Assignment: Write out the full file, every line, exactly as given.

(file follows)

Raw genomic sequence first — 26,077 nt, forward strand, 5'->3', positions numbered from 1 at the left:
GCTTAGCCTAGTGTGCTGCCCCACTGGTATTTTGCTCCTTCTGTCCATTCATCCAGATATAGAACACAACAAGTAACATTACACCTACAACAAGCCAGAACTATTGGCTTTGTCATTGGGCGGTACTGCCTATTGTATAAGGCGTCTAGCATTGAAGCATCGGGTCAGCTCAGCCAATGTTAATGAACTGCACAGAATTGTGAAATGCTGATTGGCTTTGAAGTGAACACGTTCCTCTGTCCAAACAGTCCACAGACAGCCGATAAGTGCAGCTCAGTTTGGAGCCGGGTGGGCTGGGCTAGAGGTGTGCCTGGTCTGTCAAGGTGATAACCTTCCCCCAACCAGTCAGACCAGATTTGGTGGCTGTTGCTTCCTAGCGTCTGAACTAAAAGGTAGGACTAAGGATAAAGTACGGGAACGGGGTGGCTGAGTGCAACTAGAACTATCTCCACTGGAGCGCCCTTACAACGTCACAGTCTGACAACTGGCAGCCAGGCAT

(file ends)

Raw genomic sequence first — 26,077 nt, forward strand, 5'->3', positions numbered from 1 at the left:
GCTTAGCCTAGTGTGCTGCCCCACTGGTATTTTGCTCCTTCTGTCCATTCATCCAGATATAGAACACAACAAGTAACATTACACCTACAACAAGCCAGAACTATTGGCTTTGTCATTGGGCGGTACTGCCTATTGTATAAGGCGTCTAGCATTGAAGCATCGGGTCAGCTCAGCCAATGTTAATGAACTGCACAGAATTGTGAAATGCTGATTGGCTTTGAAGTGAACACGTTCCTCTGTCCAAACAGTCCACAGACAGCCGATAAGTGCAGCTCAGTTTGGAGCCGGGTGGGCTGGGCTAGAGGTGTGCCTGGTCTGTCAAGGTGATAACCTTCCCCCAACCAGTCAGACCAGATTTGGTGGCTGTTGCTTCCTAGCGTCTGAACTAAAAGGTAGGACTAAGGATAAAGTACGGGAACGGGGTGGCTGAGTGCAACTAGAACTATCTCCACTGGAGCGCCCTTACAACGTCACAGTCTGACAACTGGCAGCCAGGCAT